Poetry, Haiku Style: A Simple Way to Paint Pictures with Words
I use a diary app on my phone (Journey–Diary Journal) to write a haiku about my day as the last thing I do each night. I title each entry, Haiku My Day, and I enjoy this daily challenge. When I was in school, I hated it (like so many others) but now it’s one of my favorite forms of verse because of the simple format and forced focus. When I first taught it to my writer’s group, they groaned like I was one of the elementary teachers they remembered forcing this non-rhyming poetry on them as children–until the class was over. Then, they understood the following list of things writers can learn from creating haiku.
As a result of writing haiku…
- You will be more apt to notice, or be aware of, the present moment, (something important for every writer);
- You will realize the POET-ential (potential) of each moment for settings to be used in stories and articles.
- You can recapture some of the keen and vivid perception you had when you were young and everything was new and wonderful and worthy of further investigation, or at least of telling the world around you about. (Which is why we become writers in the first place, right?)
- You will have a heightened and deepened appreciation of life & nature, and how to paint them with word pictures.
Let’s begin with an answer to the question: What is haiku?
Haiku are Japanese in origin but have made their mark in American poetry where they traditionally consist of seventeen syllables, written in three lines that are usually divided into 5, 7 and 5 syllables, respectively. In Japanese haiku, there is always a nature theme. To express this, each haiku will use what is called a kigo (season word) to indicate the season in which the Haiku is taking place. For example, flowers & butterflies can indicate spring; snow & ice, winter; mosquitoes & lightning bugs, summer; and multicolored leaves, autumn. But in writing Americanized haiku, no topic is off limits.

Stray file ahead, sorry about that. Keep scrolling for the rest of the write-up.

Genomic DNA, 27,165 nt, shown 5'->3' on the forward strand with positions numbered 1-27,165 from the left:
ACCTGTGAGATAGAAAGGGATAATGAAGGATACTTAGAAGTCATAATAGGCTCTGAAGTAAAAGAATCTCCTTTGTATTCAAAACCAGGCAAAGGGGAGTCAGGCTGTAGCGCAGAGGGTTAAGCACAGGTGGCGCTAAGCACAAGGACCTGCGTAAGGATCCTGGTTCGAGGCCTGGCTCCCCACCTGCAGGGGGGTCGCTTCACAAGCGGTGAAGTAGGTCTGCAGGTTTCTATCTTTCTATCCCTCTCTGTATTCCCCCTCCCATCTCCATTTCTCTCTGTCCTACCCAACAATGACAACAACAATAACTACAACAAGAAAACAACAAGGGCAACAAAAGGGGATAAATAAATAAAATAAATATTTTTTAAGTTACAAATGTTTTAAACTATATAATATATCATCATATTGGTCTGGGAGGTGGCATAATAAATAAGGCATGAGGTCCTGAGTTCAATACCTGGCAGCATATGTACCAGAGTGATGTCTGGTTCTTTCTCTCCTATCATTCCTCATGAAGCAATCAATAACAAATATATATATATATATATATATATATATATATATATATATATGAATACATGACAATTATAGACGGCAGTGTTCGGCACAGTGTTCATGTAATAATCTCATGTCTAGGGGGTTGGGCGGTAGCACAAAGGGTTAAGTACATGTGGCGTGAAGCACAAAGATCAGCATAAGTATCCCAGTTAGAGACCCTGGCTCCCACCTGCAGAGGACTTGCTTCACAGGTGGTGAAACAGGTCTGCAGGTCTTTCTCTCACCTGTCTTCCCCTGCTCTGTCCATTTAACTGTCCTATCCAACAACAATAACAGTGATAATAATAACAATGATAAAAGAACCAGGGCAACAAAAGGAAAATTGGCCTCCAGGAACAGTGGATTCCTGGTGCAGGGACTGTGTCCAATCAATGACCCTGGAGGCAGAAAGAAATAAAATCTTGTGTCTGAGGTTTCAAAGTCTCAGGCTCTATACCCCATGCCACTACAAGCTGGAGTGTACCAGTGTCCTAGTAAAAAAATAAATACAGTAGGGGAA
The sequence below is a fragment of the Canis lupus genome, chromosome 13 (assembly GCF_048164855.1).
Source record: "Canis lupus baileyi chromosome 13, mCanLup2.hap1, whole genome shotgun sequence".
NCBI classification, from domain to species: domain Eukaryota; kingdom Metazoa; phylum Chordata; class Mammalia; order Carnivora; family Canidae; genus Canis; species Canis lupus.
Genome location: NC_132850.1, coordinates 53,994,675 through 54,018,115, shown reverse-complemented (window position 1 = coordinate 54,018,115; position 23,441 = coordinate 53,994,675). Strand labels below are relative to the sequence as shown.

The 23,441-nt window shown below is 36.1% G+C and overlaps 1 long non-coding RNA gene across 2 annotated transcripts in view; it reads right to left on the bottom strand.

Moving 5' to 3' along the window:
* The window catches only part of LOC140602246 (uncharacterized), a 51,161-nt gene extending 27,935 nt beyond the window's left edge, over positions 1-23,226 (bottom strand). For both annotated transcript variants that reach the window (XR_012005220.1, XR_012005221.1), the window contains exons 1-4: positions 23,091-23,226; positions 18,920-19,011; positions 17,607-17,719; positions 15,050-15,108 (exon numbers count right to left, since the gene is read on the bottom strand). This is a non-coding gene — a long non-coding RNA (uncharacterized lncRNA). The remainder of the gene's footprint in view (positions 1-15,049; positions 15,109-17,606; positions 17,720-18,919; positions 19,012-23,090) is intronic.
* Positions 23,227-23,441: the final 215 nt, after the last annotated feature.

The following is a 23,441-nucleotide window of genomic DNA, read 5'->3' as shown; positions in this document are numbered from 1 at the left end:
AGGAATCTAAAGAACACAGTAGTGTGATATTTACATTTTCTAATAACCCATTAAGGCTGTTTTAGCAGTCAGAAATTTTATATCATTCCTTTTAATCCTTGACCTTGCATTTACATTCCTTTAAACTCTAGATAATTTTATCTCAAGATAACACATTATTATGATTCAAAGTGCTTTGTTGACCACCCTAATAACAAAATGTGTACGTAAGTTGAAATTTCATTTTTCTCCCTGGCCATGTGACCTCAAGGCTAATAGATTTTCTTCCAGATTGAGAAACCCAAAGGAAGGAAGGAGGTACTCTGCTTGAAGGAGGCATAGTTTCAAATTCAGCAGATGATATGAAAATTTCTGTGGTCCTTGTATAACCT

Matsuo Basho, (1644-1694), considered the greatest master of this form of poetry, said the poet should write directly from his own experience and should try to seek the deeper, inner life of the subject or moment’s activity. He stated, “Learn of the pine from the pine: learn of the bamboo from the bamboo.” It is important to use your first impression, exactly as it was when you write about subjects taken from daily life.
Here’s a haiku I wrote the day I created the first lesson. For my examples, I’ll put the syllables in parentheses after each line. See if you can determine where I was while preparing.
…Quiet all around, (5)
…Just a whisper here and there; (7)
…People reading books. (5)
You likely figured out I was in a library. Now, here’s a set of haiku (called a renga) I wrote for the four seasons. See if you can figure out which season is represented by each.
…A cup of cocoa, (5)
…Flames blaze in a fireplace; (7)
…I am warmed inside. (5)
…New blossoms on trees, (5)
…Pink, white, purple, and yellow; (7)
…Generate new life. (5)
…The sidewalk is hot, (5)
…I do not have shoes to bear it; (7)
…I walk on the grass. (5)
…Feeding time is done, (5)
…The green has left the trees; (7)
…Look at the colors. (5)
I have plenty more, but now it’s your turn. Here are some suggested haiku exercises.
- Look around you right now and write one or more haiku about something you see. Think of it like playing twenty questions and answer some of the base questions. Then, see if someone else can figure out what you’ve written about.
- Write your own set of four three-line verses describing the four seasons.
- Think of two things that are opposites of each other: trust and fear; peace and war; rich and poor; tall and short; loud and quiet; hard and soft, etc. Now write a haiku that shows their differences. Try to get it into one three-line verse. Choose new opposites to write more verses. Here’s an example of an opposite haiku…
…Heat waves in the air, (5)
…Icicles aim for the ground; (7)
…Opposite seasons. (5)
- Think of two things that are like each other or that complement each other: faith and trust; peace and quiet; rage and violence; water and liquid; silk and satin; music and lyrics; etc. Write a haiku to draw attention to their similarities.
- Write about the most beautiful thing you can ever remember seeing. Make it visual enough for others to clearly see the same thing in their minds. If you’re tossed, don’t worry. Just write more than one haiku.
Try this form of writing to bring focus to a character or subject you may be struggling with. If you write a haiku you are willing to share, please comment on this post and let others see it. I’m excited to see what my readers might share.
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